One of the things that we had to do when we switched over to the special needs process is fill out a checklist.  The checklist had a list of different types of special needs and you had to check Yes, No, or Maybe on whether you were able to handle that type of special need.  Believe me, this was not an easy process.  It was not lost on us that if were able to have children naturally, we wouldn't have a choice on what we could handle.  We would have to live with the cards we were dealt.  But this was the process that was set up.  A good example that I can think of is that some medical issues require a financial obligation such as surgeries that some families might not be able to afford.  Rob and I spent a lot of time filling out this checklist. We had to look up lots of different conditions because there were so many that we had never even heard of before.  As we all know, many conditions have a range from mild to severe, so even that could be a factor when choosing between a Yes and a No or a Maybe.  I want to repeat that this was not an easy process.

After completing the checklist and other forms that we needed for the specials needs program we were surprised at how fast we got a referral.  With both the standard program and special needs program you have the opportunity to accept or reject the referral.  I have never heard of anyone rejecting a standard referral, but it is more common in the special needs process for some of the reasons I mentioned above.  We had one referral that we were considering that somehow by mistake had been referred to another family at the same time.  That was difficult because we had decided to accept the referral and then found out the other family had already accepted it.  I know it might be hard to understand, but as soon as you think that child is going to be yours, you already have a connection to him/her.  But then we got a referral for a little boy named Zhang Li (approximately 18 months old).  So, did his paperwork have the label of autism?  Did we know when we got his referral that he had autism? His paperwork had a label of growth delay.  He was extremely small in both height and weight...under the 3rd percentile for both.  His paperwork also indicated some developmental delays (not walking or even crawling and not talking) without a specific cause.  There was no mention of autism and I suspect that the orphanage and others involved in his care did not know that he had autism at that time.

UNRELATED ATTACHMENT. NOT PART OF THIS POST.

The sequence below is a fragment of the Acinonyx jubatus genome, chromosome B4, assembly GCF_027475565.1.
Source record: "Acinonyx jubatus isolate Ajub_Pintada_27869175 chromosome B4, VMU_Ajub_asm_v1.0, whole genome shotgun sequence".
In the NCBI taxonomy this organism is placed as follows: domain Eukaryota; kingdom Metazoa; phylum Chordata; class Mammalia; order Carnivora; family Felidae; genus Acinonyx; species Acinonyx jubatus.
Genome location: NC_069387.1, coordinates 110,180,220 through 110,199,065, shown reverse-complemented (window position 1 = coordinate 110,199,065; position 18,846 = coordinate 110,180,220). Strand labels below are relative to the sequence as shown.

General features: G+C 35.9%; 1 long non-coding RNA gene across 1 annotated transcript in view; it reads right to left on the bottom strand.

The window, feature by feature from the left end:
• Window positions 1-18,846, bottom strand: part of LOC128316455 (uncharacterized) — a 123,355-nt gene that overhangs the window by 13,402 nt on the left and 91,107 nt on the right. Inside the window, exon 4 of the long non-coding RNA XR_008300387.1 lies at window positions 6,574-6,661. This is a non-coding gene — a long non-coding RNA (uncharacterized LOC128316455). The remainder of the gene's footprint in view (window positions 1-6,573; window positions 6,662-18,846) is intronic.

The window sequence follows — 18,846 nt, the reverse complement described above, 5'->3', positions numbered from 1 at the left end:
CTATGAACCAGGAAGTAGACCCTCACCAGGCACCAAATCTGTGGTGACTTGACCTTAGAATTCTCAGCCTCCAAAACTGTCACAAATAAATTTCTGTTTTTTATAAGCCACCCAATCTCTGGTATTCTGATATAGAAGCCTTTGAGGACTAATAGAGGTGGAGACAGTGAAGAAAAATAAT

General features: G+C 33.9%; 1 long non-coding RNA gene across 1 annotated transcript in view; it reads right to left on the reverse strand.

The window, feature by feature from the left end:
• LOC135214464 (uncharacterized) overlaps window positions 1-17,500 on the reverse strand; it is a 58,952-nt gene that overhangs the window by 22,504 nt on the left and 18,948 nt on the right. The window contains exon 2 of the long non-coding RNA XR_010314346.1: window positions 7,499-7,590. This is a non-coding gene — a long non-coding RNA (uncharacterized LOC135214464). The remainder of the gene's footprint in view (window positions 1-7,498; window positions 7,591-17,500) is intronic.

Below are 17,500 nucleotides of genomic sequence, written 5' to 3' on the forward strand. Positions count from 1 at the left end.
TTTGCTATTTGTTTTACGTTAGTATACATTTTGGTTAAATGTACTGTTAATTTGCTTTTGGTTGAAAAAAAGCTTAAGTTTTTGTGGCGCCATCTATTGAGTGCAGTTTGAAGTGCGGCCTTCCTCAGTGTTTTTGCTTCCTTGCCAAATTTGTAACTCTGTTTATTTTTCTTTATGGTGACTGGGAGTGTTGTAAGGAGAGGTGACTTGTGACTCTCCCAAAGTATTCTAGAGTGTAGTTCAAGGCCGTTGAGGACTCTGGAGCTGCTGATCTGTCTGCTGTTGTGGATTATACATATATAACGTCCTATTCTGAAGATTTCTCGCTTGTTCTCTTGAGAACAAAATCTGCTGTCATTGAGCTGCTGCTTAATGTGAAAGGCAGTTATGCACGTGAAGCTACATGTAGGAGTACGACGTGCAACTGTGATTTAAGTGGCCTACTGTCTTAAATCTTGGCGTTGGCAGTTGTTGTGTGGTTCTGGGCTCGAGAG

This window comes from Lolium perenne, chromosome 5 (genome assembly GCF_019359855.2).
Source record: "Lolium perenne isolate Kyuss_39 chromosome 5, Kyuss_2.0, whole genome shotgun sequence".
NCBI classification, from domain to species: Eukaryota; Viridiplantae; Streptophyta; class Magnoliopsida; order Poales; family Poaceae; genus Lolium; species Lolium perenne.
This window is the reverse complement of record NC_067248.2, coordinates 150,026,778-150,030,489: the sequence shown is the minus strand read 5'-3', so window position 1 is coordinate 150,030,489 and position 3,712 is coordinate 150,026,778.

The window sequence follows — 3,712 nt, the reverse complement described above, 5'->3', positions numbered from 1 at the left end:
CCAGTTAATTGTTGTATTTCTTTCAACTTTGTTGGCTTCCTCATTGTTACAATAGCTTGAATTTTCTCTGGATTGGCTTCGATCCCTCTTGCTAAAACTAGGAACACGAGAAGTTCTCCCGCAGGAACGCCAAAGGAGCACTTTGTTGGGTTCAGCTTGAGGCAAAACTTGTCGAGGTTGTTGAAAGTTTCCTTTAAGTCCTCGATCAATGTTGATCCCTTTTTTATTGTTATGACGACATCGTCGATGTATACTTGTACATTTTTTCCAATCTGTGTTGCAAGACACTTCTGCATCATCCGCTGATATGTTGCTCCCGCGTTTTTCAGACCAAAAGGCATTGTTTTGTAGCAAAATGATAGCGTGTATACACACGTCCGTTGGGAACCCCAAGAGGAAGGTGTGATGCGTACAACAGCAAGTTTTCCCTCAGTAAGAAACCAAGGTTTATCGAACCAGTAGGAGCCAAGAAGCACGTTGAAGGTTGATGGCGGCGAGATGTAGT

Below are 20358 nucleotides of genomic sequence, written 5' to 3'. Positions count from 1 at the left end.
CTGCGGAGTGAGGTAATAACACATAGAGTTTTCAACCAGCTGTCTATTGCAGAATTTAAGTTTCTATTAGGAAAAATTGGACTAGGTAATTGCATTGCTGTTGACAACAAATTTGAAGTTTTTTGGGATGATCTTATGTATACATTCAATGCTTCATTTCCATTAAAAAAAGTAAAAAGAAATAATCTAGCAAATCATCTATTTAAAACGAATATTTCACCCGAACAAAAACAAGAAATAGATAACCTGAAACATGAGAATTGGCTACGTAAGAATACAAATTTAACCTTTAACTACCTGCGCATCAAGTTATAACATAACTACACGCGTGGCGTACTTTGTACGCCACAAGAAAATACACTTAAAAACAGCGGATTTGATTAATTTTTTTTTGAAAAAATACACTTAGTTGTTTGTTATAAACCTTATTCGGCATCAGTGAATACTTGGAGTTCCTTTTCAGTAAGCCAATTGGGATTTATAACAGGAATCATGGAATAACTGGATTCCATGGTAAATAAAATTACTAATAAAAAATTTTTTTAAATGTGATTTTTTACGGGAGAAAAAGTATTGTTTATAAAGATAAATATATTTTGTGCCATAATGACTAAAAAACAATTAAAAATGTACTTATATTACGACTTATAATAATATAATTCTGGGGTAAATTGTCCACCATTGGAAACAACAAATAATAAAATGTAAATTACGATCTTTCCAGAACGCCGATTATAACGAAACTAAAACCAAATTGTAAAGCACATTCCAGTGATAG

No one has ever been brave enough to ask the follow-up question:  If you did know that he had autism would you have accepted the referral?  (Admit it, you were wondering it...) I am not trying to cop out with this answer, but I don't know.  I don't know if we marked Yes or Maybe for that condition on the checklist. I don't know if we would have let stereotypes, perceptions, and even my personal experiences as a special education teacher affect our decision.  Very possibly.   But I will tell you this:  I am glad that we didn't know. What if knowing would have caused us to say "No"?  We would have missed out on having this amazing, funny, happy kid in our lives.   That is something I can't imagine.

* Without going in depth into the politics involved surrounding the One Child Policy, I do want to say that we did extensive reading  before we adopted Abby.  The book Wanting a Daughter, Needing a Son: Abandonment, Adoption and Orphanage Care in China by Kay Ann Johnson helped us to understand why there are more girls put up for adoption and clear up some of our misunderstandings of the situation.   The Book Summary (click here if interested) on Amazon gives a good description of the book.